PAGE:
Investors turned cautious on the second trading day of the year as a pair of economic reports gave mixed signals about how the recovery was going.
Major stock indexes ended little changed a day after the Dow Jones industrials soared more than 150 points on upbeat manufacturing reports in the U.S. and China. Uncertainty over key reports this week on employment and the service industry also kept buyers at bay.
The economic news on Tuesday was muddled. The Commerce Department reported that factory orders rose by more than twice what had been expected in November, reflecting demand in the steel, computer and chemical industries. The gain of 1.1 percent easily beat the 0.5 percent forecast of analysts polled Thomson Reuters.
Meanwhile, the number of buyers who agreed to purchase previously occupied homes fell sharply in November, an indication that sales will fall this winter. The National Association of Realtors said its index of pending home sales fell 16 percent, the first drop after nine months of gains. Some decline had been expected as investors raced to buy homes ahead of a tax credit deadline, which was later extended.
A strengthening dollar also held stocks to modest moves. A strong dollar makes commodities and shares of the companies that produce them less attractive to foreign buyers. It also hurts the profits of companies that do business overseas.
Investors are looking for clues about the direction of the economy in 2010 after a nine-month rally pushed stocks to steep gains for 2009. Now, analysts say, further signs of strengthening in the economy are needed to help stocks hold their gains. Major stock indexes stand at 15-month highs.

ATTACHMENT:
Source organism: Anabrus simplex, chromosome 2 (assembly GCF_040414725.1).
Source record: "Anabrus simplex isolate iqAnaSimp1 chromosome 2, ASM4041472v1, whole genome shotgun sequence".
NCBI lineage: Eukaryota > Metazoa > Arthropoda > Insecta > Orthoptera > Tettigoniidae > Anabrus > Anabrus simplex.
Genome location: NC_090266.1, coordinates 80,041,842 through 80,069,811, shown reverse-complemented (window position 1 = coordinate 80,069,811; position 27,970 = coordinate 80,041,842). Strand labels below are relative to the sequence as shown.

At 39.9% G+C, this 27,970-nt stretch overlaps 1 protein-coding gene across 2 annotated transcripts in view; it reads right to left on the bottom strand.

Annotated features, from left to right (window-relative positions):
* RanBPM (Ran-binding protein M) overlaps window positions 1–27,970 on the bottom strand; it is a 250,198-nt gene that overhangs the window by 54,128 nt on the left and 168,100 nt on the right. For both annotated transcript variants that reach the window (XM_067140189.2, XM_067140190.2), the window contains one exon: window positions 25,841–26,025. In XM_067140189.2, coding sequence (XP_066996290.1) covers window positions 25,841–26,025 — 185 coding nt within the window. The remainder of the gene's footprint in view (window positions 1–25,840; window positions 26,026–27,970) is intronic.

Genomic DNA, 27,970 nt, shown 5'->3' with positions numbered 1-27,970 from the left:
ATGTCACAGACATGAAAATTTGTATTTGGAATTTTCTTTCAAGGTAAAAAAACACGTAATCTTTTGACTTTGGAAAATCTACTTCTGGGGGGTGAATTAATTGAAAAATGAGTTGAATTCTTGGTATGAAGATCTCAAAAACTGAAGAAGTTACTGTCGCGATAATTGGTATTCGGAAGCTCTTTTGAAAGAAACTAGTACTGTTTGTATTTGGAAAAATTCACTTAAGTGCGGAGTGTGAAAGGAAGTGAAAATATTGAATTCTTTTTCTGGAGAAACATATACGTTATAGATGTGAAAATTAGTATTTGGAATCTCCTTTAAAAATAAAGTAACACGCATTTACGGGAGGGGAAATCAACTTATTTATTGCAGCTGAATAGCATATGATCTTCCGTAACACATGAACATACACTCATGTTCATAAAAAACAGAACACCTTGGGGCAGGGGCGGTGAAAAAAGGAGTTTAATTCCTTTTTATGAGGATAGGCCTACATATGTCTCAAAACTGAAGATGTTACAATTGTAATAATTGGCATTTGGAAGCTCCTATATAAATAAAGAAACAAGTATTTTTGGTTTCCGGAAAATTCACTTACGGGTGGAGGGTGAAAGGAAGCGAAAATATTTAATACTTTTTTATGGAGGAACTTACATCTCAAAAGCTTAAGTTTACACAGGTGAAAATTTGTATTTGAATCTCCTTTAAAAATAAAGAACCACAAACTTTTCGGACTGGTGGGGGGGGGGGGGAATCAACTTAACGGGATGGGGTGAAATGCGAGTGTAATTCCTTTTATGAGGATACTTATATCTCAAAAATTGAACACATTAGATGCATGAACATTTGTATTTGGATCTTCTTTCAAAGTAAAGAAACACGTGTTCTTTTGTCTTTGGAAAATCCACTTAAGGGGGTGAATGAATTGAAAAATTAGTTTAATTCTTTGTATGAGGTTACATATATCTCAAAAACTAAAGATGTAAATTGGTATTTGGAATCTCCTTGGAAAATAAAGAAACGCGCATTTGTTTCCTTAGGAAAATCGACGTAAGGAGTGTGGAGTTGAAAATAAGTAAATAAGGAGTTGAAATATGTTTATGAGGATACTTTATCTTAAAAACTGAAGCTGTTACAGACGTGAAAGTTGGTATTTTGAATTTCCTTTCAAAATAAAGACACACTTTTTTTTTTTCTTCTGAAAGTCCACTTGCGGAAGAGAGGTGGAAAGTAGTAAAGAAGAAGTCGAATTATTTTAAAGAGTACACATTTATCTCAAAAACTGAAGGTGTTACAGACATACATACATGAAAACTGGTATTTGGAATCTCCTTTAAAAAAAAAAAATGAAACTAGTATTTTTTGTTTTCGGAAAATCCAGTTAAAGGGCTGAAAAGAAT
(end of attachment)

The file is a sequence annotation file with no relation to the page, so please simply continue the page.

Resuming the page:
The Dow industrials slipped 11.94, or 0.1 percent, to 10,572.02. The broader Standard & Poor's 500 index rose 3.53, or 0.3 percent, to 1,136.52, its highest close since Oct. 1, 2008. The Nasdaq composite index edged up 0.29, or less than 0.1 percent, to 2,308.71.
Three stocks rose for every two that fell on the New York Stock Exchange, where consolidated volume rose to 5.2 billion shares from 4.1 billion Monday.
Bond prices rose, pushing interest rates lower. The yield on the benchmark 10-year Treasury note fell to 3.76 percent from 3.83 percent late Monday.
Crude oil rose 26 cents to settle at $81.77 a barrel on the New York Mercantile Exchange.
The early days of January are when many investors, from pension funds to individuals, pump money into the markets as they set up their investment strategies for the year. Markets often rise as the new money arrives.
However Nick Kalivas, vice president of financial research at MF Global in Chicago, said investors are cautious ahead of reports on the service industry and employment later in the week because they want to confirm that economy is healing.
"There is a lot of data out the next couple of days that people want to see before they chase a market at its highs," Kalivas said.
The Institute for Supply Management will report its index of activity in the service industry on Wednesday, and on Friday the market will get the most important economic reading of the month, the Labor Department's employment report.
Ford Motor Co.'s shares jumped after the automaker said its December sales jumped 33 percent fed by demand for midsize cars like the Ford Fusion, whose sales rose 83 percent. Ford also had its first full-year gain in U.S. market share since 1995. Ford rose 68 cents, or 6.6 percent, to $10.96.
The Russell 2000 index of smaller companies fell 1.61, or 0.3 percent, to 638.49.
Britain's FTSE 100 rose 0.4 percent, Germany's DAX index fell 0.3 percent, and France's CAC-40 slipped less than 0.1 percent. Japan's Nikkei stock average rose 0.3 percent.